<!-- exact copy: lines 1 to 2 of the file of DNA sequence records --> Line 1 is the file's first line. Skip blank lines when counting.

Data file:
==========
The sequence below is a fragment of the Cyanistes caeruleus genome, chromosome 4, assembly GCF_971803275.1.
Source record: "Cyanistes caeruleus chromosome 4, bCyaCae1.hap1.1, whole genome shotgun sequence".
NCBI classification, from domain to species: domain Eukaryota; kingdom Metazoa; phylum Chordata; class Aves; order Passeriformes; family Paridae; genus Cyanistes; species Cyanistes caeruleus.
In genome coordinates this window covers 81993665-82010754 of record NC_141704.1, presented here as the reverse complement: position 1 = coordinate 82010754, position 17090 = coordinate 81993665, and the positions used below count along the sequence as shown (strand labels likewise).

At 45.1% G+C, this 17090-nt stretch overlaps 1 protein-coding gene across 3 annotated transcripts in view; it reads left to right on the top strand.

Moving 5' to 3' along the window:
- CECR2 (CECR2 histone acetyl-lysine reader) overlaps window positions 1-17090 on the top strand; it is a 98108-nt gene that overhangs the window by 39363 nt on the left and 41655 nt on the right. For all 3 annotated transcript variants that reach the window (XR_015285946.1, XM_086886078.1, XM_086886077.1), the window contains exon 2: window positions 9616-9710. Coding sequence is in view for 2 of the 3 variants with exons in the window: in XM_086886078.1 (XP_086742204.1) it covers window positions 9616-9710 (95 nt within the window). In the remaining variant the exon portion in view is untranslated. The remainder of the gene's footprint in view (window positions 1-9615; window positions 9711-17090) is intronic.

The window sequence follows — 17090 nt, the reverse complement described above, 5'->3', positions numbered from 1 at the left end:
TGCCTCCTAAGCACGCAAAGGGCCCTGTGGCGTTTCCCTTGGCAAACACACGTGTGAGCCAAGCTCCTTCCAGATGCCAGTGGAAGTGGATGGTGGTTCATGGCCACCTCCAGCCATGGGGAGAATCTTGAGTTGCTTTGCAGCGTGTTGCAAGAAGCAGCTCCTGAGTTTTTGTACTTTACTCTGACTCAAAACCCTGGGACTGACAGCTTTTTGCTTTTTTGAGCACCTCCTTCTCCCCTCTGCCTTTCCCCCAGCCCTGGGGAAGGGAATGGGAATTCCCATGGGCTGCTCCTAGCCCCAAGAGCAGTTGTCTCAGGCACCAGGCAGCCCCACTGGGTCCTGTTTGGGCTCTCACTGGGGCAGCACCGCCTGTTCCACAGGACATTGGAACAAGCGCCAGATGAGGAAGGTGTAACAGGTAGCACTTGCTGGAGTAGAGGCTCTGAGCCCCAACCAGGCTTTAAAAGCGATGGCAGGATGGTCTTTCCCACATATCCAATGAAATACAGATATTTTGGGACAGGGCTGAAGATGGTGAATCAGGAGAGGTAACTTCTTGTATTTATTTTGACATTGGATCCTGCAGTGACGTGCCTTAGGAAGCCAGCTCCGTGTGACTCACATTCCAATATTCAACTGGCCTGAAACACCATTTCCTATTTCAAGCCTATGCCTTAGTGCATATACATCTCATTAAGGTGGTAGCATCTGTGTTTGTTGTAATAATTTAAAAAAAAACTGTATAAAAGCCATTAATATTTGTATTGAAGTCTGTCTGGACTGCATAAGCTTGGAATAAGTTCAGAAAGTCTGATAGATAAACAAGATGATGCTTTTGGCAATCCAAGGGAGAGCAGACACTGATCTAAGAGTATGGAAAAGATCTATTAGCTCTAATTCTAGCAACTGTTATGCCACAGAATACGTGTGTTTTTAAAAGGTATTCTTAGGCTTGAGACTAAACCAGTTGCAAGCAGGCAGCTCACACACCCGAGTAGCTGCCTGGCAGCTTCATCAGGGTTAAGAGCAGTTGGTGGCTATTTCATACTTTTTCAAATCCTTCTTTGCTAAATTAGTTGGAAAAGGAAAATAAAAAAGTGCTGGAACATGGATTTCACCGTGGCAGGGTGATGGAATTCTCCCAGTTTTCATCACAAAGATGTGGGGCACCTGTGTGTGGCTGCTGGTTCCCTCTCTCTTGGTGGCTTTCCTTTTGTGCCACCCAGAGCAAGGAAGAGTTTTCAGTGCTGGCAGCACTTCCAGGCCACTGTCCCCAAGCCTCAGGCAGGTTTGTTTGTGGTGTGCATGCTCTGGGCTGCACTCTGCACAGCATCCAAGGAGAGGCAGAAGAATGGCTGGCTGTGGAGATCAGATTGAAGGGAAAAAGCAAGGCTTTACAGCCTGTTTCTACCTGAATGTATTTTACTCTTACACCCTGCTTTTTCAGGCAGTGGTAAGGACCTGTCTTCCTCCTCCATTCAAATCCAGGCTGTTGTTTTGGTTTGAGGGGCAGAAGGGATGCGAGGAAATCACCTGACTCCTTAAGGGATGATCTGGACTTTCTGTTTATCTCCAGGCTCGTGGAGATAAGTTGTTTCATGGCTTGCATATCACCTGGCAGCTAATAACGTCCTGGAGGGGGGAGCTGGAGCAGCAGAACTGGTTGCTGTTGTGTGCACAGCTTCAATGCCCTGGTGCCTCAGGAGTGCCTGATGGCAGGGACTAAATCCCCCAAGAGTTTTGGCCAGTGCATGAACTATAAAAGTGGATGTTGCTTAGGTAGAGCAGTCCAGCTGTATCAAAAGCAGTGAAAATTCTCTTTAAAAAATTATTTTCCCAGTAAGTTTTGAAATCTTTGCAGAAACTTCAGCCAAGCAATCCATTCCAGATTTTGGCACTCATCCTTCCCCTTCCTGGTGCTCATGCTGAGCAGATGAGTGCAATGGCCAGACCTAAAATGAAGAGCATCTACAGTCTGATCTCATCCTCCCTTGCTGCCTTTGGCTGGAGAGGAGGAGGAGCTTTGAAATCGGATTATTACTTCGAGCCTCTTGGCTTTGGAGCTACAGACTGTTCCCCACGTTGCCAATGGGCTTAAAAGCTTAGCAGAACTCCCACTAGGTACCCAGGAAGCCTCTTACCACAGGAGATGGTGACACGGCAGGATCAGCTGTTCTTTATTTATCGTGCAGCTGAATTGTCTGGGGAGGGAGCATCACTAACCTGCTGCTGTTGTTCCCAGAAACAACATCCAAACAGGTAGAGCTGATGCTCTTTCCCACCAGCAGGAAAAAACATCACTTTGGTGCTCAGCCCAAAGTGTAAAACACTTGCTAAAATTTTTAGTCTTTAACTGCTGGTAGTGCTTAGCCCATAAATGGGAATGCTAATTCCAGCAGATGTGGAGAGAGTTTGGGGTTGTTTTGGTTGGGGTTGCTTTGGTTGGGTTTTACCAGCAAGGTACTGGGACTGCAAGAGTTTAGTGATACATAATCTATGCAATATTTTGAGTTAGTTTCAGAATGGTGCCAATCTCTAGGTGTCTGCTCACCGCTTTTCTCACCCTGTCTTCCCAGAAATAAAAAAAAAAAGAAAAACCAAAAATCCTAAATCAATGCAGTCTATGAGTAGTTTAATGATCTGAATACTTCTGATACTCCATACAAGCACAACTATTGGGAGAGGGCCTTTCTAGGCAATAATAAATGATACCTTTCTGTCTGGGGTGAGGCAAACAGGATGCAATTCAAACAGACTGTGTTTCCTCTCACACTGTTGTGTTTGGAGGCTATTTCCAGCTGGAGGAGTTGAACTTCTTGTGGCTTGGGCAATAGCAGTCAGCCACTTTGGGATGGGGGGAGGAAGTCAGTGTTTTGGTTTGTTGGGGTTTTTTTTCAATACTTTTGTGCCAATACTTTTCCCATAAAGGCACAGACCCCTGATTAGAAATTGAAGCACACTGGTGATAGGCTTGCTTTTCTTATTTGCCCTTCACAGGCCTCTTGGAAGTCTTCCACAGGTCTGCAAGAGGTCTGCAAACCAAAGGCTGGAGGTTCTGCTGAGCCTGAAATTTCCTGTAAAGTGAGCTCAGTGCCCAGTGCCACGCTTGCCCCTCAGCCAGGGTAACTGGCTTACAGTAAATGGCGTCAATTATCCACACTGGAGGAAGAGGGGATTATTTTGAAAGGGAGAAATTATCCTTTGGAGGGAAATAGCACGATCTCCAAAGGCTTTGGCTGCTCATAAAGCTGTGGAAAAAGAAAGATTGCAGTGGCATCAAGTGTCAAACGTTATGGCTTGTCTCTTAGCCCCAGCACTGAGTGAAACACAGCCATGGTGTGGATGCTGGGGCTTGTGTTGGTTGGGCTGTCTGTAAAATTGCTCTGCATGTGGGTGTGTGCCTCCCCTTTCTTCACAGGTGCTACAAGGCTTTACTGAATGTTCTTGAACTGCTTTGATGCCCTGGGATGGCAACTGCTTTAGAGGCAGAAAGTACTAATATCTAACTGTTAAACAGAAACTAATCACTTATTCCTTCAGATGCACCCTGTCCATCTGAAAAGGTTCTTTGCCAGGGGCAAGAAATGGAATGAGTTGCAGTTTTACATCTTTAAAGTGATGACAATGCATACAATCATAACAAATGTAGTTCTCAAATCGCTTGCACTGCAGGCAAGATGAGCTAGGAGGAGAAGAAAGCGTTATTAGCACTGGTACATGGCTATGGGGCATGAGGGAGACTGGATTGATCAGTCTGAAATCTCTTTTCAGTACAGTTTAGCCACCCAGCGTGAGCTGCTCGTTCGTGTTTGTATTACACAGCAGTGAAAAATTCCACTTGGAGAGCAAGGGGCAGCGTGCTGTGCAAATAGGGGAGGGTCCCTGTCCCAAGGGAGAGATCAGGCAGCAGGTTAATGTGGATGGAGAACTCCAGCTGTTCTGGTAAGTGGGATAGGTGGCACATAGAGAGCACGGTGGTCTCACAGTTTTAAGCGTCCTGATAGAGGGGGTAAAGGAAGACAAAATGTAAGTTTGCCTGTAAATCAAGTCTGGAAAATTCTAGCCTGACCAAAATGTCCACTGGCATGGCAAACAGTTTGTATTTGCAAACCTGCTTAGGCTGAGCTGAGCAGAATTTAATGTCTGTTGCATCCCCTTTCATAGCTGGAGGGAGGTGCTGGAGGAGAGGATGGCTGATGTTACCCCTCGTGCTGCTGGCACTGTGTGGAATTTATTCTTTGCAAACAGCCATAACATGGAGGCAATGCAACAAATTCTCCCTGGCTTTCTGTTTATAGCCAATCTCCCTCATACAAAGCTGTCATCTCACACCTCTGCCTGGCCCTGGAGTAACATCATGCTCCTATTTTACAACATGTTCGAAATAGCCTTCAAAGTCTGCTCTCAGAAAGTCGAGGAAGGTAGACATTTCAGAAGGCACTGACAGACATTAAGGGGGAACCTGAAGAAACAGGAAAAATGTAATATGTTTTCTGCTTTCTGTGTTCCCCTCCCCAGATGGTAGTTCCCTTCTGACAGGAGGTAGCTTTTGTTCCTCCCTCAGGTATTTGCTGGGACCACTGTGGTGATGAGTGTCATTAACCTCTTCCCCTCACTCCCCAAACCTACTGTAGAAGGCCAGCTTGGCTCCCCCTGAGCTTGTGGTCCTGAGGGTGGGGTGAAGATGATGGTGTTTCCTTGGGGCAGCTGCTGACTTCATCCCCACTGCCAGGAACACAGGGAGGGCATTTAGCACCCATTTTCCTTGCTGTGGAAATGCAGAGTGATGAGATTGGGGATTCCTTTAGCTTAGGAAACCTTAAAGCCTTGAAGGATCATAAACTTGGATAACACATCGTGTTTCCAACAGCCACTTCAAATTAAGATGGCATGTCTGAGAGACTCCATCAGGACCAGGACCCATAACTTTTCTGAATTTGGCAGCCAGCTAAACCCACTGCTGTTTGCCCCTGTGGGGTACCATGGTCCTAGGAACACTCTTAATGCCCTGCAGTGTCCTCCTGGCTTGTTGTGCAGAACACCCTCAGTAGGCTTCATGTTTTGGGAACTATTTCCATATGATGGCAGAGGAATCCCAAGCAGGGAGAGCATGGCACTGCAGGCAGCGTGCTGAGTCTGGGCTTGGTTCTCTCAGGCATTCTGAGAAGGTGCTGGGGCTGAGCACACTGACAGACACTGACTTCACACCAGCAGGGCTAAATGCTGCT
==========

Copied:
The sequence below is a fragment of the Cyanistes caeruleus genome, chromosome 4, assembly GCF_971803275.1.
Source record: "Cyanistes caeruleus chromosome 4, bCyaCae1.hap1.1, whole genome shotgun sequence".